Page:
Tiger: Sad to Say

Posted on December 14, 2009. Filed under: Crisis Management, Crisis Response, Inbound Marketing, Jazz, Public Relations Marketing, Social Media, Uncategorized | Tags: , , , , , , , , , , , |

This is a follow-up to my last blog post, Tiger Woods: A Social Media Perspective. I just watched yet another one of Tiger’s self-proclaimed ‘romantic interests’ interviewed on a national morning show, which got my Monday off to a pretty depressing start. Click on the music player to listen to an apt accompaniment, jazz saxophonist/composer Benny Golson’s poignant tune, Sad To Say.

Early on in what we now see as an ‘unraveling of the Woods brand’ his response to an emerging sex scandal appeared authentic based on his past history. It was my feeling that it would be his golf fans who would pull him out of this career ditch and that he would do well to further connect with them on social media. As he works to rehabilitate himself with his family and sponsors, this admittedly unsolicited advice could be even more significant.

Here’s why I think so. The central factor in this whole unhappy scenario is rebuilding trust. First and foremost, Tiger Woods broke trust with his wife and children through serial marital infidelity. The love of my life, Jeff Levine, is a talented and skilled psychotherapist who treats relationship issues including infidelity and sexual addiction. We’ve discussed this problem many times in the past few years as one politician or celebrity after another has offered emotional apologies, hied off to rehab or been out-and-out dumped by wronged spouses for similar behavior. I’ve learned from Jeff that overcoming the personality traits that cause people to flee from true intimacy/commitment to others and act out sexually can take many years. Sometimes the marital relationships survive and sometimes they don’t.

Business relationships can be easier to repair if monetary objectives remain aligned and public relations issues are overcome. But there’s a sense of coldness that’s emerged about Tiger Woods in all of this. From pre-nups to high-powered law firms retained to keep indiscretions out of the media to speculation about pay-offs to women for their silence, there’s a sickening quality to how Woods has used the wealth garnered through the mastery of his sport. What we wish to perceive as wholesome has somehow resulted in immoral license.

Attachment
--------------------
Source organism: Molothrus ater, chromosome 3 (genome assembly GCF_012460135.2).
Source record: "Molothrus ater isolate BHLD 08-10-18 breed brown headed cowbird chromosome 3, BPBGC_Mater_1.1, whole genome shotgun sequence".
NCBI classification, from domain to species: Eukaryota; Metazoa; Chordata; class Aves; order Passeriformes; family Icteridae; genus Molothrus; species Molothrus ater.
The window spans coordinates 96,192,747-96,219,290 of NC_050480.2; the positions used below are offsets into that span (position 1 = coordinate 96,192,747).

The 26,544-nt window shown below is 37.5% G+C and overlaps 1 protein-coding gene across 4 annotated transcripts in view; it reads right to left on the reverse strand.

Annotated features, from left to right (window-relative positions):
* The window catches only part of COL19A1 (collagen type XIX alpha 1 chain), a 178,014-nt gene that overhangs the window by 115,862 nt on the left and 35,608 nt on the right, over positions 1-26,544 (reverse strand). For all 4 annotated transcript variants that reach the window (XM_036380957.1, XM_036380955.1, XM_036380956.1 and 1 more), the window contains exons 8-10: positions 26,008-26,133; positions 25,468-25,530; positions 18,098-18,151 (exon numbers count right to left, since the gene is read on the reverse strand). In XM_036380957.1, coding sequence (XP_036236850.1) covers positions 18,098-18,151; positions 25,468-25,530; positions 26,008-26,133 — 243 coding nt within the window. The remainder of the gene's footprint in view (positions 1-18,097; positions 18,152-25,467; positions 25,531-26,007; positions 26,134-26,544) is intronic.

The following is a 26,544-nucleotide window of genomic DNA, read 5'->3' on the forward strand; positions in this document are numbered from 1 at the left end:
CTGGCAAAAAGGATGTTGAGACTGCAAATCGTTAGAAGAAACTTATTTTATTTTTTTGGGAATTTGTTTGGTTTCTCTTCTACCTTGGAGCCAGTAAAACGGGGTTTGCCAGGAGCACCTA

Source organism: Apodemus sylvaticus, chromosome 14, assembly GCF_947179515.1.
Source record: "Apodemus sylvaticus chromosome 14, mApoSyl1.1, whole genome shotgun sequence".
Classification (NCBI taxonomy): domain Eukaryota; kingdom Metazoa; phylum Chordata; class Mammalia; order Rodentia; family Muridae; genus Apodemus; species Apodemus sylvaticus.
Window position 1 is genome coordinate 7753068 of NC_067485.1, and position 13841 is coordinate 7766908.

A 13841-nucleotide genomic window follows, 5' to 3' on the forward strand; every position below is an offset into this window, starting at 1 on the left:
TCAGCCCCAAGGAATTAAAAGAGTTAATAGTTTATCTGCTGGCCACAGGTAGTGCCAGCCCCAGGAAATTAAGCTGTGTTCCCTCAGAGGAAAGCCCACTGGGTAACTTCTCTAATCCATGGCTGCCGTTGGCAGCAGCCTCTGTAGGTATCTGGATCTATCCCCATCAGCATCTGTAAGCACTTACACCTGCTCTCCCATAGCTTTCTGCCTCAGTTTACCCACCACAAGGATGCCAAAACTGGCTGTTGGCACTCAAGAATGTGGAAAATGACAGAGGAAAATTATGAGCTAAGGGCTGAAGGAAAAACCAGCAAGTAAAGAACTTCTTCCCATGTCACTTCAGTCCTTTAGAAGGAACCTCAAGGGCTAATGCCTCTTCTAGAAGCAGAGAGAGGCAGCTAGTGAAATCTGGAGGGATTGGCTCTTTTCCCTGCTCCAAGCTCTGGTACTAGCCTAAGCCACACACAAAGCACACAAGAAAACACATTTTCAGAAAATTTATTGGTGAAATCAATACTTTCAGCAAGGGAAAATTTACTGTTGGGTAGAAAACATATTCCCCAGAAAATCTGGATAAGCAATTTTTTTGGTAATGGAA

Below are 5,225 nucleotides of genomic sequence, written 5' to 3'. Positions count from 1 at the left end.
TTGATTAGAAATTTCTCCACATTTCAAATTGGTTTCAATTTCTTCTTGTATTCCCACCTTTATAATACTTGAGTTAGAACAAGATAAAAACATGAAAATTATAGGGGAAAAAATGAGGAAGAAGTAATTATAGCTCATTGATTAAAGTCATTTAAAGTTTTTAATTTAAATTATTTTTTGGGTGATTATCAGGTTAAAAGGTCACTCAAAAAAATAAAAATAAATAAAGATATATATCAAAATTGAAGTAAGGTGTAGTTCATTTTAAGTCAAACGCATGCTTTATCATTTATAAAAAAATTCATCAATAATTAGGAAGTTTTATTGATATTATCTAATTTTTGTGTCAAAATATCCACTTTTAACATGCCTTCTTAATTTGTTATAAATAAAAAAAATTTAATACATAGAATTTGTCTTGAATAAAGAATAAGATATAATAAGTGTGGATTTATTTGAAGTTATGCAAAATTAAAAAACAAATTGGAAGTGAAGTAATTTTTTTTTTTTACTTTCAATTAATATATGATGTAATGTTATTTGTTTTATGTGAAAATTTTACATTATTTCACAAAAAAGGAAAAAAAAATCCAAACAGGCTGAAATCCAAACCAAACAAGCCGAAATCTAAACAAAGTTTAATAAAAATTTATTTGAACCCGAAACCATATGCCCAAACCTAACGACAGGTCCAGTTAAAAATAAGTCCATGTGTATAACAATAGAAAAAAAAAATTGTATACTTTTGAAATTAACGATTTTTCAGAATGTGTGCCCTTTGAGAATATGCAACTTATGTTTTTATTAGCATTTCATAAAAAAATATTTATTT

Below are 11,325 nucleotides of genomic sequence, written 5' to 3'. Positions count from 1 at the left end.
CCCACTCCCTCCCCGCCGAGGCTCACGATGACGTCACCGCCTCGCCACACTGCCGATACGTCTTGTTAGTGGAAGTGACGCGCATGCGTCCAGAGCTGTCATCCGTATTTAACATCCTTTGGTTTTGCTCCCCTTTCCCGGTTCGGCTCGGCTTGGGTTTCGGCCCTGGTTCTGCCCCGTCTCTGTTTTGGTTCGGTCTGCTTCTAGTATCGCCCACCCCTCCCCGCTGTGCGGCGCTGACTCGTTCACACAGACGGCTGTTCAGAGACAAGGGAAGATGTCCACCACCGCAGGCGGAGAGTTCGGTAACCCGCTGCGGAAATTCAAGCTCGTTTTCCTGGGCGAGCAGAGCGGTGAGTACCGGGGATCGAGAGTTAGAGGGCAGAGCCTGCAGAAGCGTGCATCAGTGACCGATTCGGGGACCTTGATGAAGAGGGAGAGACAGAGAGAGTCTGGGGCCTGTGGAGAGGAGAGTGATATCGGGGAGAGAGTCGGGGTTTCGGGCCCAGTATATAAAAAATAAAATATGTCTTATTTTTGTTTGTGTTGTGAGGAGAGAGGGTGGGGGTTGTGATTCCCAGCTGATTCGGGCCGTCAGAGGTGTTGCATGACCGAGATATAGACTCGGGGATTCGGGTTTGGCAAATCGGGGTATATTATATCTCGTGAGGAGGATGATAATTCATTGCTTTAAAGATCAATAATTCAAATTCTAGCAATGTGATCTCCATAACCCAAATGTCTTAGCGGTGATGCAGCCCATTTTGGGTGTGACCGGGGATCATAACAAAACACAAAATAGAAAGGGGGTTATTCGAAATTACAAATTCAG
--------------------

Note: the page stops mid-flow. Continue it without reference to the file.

In what may be a helpful sign for the next phase of Tiger’s crisis, the Twitter stream has slowed long enough that I was able to capture a link to a post from Australian blogger Brian Giesen that presents a Nielsen Online Brand Association Mapping comparison of Brand Tiger before and after. I re-tweeted it and here it is again for all of you interested in marketing geekdom.

When I mentioned, above, who Tiger needs to rehabilitate himself with, I left out his fans. As I perused the #TigerWoods Twitter feed in the past few days, it’s the golf fans who are sticking by their man. They continue to focus on the best of him – his singular athletic ability – and to wish him well. It would be nice if he could summon some personal warmth and turn it toward them. The social Web giveth and it taketh away. It could also serve as a human laboratory for Tiger to learn how to assess, build and keep trust.

Although it’s written in a minor key, today’s tune resolves to a major, providing a hopeful sound. In addition to composer Golson on tenor sax, Art Farmer plays magnificent flugelhorn, Curtis Fuller is on trombone, Mickey Tucker on Piano, Ray Drummond on bass and Marvin “Smitty” Smith on drums. The album is titled The Jazztet – Real Time.

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Tiger Woods: A Social Media Perspective

Posted on November 30, 2009. Filed under: Crisis Response, Inbound Marketing, Jazz, Public Relations Marketing, Social Media, Uncategorized | Tags: , , , , , , , , , , , , , |